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designproject via

15 Lovely Terrariums That Would Liven Up Any Room

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designproject via

Terrariums are lot like aquariums, but without the fish ... and usually without the water. These little glass homes often house low-maintenance plants like moss and cacti. Here are 15 examples of unusual terrariums that will liven up any room. 

1.Recycled Meterbox Terrarium

Check out this up-cycled electric meter cabinet. After a good scrubbing and new paint job, it's ready to house a plant of your choice. It comes with pebbles, charcoal, dirt and moss to get you started.

2. Large Hanging Terrarium

This cool geometric terrarium can be hung up or placed on an end table.

3. Ecosphere Terrarium

Marimo balls are basically fuzzy little spheres of algae. These tiny glass orbs hold three of them, as well as shells, aquarium plants, and a single pearl. The whole product looks very zen.

4. Jumbo Multi-Level Dinosaur and Air Plant Moss Terrarium with Charm

Great for (inner) kids! Let your tiny dinosaur explore its own little glass ball.

5. Endor Forest Terrarium 

Capture some movie magic with this terrarium. It even comes with Ewoks! The plants are included—just not real.

6. Glass Terrarium House

Give your plant a lovely house of its own.

7. Under Lake View Aqua Terrarium

Technically, this is a vivarium because of the betta fish resident—but you don't have to add a fish if you don't want to. The glass enclosure comes with a marimo ball and "sea elements." 

8. Live Dino-terrarium 

This one is a little weird, but good weird, like a dinosaur with a plant growing in its belly. 

9. Moss ring

This ring is seriously cool. Moss is enclosed in glass and great to wear to any earthy occasion. 

10. Moss Ball Terrarium Necklace

Here's some more cool jewelry. A teeny-tiny marimo ball is trapped inside a glass sphere with sand and water. You have your own little ecosystem around your neck! 

11. Unicorn Moss Terrarium

For the lovers of all things kitsch, here is a unicorn in a glass heart. The bottle brings up nostalgic memories of sand art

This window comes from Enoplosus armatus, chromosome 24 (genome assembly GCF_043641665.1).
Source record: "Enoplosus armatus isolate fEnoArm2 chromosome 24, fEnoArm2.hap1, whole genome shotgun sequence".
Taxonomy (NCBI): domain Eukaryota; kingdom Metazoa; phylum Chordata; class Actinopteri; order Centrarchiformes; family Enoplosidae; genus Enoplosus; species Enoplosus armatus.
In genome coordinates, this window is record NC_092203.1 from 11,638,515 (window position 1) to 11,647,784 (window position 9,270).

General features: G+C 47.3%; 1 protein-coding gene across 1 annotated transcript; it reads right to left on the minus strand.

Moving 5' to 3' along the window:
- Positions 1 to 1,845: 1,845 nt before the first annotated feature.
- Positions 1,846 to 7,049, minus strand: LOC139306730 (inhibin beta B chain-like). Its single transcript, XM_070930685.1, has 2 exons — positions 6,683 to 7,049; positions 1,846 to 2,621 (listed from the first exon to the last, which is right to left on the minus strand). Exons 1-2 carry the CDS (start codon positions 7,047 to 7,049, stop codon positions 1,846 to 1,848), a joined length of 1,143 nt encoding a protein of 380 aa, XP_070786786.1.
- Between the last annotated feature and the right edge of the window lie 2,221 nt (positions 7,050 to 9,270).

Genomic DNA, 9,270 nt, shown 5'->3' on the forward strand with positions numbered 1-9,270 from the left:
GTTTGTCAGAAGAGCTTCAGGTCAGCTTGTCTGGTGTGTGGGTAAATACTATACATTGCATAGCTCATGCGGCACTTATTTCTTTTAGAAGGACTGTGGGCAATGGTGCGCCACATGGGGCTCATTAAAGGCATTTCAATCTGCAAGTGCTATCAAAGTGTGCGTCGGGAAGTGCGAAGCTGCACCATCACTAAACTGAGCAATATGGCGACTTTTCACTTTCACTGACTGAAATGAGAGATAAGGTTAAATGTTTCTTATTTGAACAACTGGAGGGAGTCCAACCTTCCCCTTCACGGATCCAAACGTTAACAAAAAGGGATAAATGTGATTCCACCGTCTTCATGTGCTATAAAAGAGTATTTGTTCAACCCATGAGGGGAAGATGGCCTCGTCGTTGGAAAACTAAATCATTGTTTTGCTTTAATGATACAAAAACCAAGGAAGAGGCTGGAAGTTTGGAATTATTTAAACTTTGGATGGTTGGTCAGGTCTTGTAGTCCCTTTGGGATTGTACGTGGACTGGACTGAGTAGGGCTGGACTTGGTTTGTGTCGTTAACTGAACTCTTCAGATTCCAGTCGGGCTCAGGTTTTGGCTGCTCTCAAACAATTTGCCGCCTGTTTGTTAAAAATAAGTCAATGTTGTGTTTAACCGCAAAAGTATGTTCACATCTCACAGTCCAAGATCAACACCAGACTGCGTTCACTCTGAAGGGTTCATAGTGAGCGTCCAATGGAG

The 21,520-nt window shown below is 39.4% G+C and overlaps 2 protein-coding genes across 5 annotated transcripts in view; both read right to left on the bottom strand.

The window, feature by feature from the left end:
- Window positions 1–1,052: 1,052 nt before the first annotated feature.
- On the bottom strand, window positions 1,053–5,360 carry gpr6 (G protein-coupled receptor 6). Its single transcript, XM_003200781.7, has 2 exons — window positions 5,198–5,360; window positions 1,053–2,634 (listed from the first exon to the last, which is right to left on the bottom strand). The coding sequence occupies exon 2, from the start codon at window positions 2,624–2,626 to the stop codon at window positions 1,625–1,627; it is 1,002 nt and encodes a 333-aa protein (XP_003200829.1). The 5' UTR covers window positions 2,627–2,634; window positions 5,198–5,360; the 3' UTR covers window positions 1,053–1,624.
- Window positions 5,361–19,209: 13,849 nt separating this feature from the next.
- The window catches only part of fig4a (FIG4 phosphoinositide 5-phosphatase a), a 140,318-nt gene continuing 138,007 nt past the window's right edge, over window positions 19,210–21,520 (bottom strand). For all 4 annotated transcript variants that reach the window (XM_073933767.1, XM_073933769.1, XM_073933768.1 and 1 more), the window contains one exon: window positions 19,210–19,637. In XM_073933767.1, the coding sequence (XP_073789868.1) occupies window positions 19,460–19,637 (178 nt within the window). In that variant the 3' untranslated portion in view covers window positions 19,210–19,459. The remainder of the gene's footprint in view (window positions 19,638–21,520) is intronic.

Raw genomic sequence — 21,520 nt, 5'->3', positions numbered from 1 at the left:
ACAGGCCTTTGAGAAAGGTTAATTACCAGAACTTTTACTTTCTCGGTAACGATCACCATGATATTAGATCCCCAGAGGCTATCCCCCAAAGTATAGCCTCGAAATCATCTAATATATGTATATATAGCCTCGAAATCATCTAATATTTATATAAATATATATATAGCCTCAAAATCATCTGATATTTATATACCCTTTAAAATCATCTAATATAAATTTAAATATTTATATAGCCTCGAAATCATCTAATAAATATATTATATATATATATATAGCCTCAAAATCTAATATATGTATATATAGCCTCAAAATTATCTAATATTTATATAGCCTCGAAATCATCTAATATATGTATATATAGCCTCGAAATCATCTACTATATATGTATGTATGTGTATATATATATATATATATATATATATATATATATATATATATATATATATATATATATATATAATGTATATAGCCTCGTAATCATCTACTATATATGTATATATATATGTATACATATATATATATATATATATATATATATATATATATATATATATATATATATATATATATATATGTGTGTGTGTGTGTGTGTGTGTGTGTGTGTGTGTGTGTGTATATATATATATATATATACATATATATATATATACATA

12. Potion Bottle Marimo Terrarium

A perfect gift for any witches or wizards you may know.

13. Miniature Forest Plant Kit For Terrarium

This bonsai in a box looks just like you captured a piece of a tiny forest. 

14. Cube Terrarium

This slanted cube can sit nicely on your table. 

15. Hanging Terrarium 

These orbs come with their own stands to hang on and big openings for the plants to grow out of. 

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Live Smarter
5 Smart Gardening Devices to Turn Your Thumb Green
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Just because you are a little absentminded about your houseplants doesn’t mean you can’t be a gardener. In the 21st century, there are plenty of smart tech solutions to care for your plants. Here are five technological tools to keep your plants alive, no matter how terrible a plant parent you are:


A blue sensor is placed in a pot of purple flowers next to a phone with the HelloPlant app open.

Helloplant, a new Kickstarter project, is a sensor that you insert into the soil of your pot to keep tabs on your houseplant. The associated smartphone app will ping you if the Wi-Fi-connected sensor detects that your plant is drying out, and it can tell you where the plant is getting light. The recommendations are customized based on what kind of plant you label it as in the app. Best of all, it’s cheaper than other smart gardening solutions, coming in at just under $26 per sensor.